Jelle van Haaster is a cyber operations researcher at the Ministry of Defence, received the accolade Civil Servant of the Year in 2018, and will be conferred a PhD at the faculty on 5 July 2019 for his research into military cyberoperations. “Cyber is so much more than just technology."
Jelle van Haaster (30) is in the military, is an academic and a software specialist, and has thus already had an impressive career. He went through military officer training between 2008 and 2012, along with doing a Bachelor's degree in Military Science. He studied Public International Law in 2013, winning the René Olthuis Prize for his Bachelor's thesis on data mining on social media.
He has been involved in PhD research at the Faculty since 2013 and worked concurrently on other projects including the integration of digital capabilities in Mali and writing apps for the Ministry of Defence and the UN. In 2018, he was named Civil Servant of the Year. On 5 July 2019, he will obtain a PhD for his research into the utility of military cyber operations during armed conflict.
What piqued your interest in military cyber operations?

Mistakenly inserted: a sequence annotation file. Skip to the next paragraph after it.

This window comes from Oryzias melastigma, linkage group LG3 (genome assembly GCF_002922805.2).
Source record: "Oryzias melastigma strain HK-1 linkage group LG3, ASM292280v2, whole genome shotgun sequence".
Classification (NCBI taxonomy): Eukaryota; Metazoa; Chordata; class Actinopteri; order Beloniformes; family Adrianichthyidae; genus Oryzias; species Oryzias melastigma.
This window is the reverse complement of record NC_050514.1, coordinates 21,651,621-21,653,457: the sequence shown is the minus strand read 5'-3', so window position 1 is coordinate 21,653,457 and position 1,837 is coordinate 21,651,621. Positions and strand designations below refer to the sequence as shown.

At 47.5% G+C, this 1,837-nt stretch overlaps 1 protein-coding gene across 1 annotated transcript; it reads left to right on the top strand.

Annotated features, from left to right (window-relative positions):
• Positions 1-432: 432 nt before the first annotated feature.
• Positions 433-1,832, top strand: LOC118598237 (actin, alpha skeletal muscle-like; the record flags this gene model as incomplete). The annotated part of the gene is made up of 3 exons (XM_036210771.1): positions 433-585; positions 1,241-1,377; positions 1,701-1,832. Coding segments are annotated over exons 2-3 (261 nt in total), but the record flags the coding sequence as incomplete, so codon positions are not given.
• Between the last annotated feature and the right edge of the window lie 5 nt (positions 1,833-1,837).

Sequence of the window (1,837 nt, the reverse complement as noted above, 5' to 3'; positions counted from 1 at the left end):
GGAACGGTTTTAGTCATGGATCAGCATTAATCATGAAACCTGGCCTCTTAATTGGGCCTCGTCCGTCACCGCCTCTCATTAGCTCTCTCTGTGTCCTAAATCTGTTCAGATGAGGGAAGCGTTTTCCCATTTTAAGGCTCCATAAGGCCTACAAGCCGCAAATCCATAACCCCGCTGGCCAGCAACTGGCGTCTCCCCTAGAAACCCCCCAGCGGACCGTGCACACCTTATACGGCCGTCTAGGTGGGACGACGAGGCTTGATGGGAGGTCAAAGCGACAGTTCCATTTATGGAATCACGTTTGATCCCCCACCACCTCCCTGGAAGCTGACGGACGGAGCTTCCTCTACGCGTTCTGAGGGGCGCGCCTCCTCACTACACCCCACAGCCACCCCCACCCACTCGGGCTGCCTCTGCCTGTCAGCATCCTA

“In 2013, Cyber was still something of a hype. Around that time, the Ministry of Defence decided that it, too, wanted to get on boardand decided to integrate cyber capabilities into military operations (carried out by the Ministry of Defence).
The focus on cyber was a bit monodisciplinary, rather technical, at the time, whereas the integration of new capabilities now conspicuously involves much more than technology alone. It also typically spans more than one single discipline or just one ministry. The prospect of situating this somewhat technical phenomenon in a multidisciplinary or preferably an interdisciplinary framework interests me – and that is what I did in my dissertation.
What are your most important conclusions?
At various levels of warfare, there is a palpable lack of understanding of the utility of military cyber operations in conflict situations. This typically results in a reluctance to engage in such operations during armed conflict. To grasp the utility of military cyber operations, it is necessary to consider the context. I have mapped out that context from five perspectives: political, sociological, technological, military and legal.
My dissertation concludes by providing a synthesis of the utility of military cyber operations. Whether such operations have utility depends on their intended purpose, the context in which they are used, the cyber capabilities that are deployed in the operation, the armed forces' expertise in the use of those capabilities, and the legal framework that governs the specific context of the cyber operation. In other words, the utility of military cyber operations is at the interface of the five perspectives described in my PhD dissertation.”
Mr J. van Haaster: On Cyber. The Utility of Military Cyber Operations During Armed Conflict.
Principal supervisors: Prof. Dr P.A.L. Ducheine and Prof. Dr T.D. Gill
Co-supervisor: Prof. Dr F.P.B. Osinga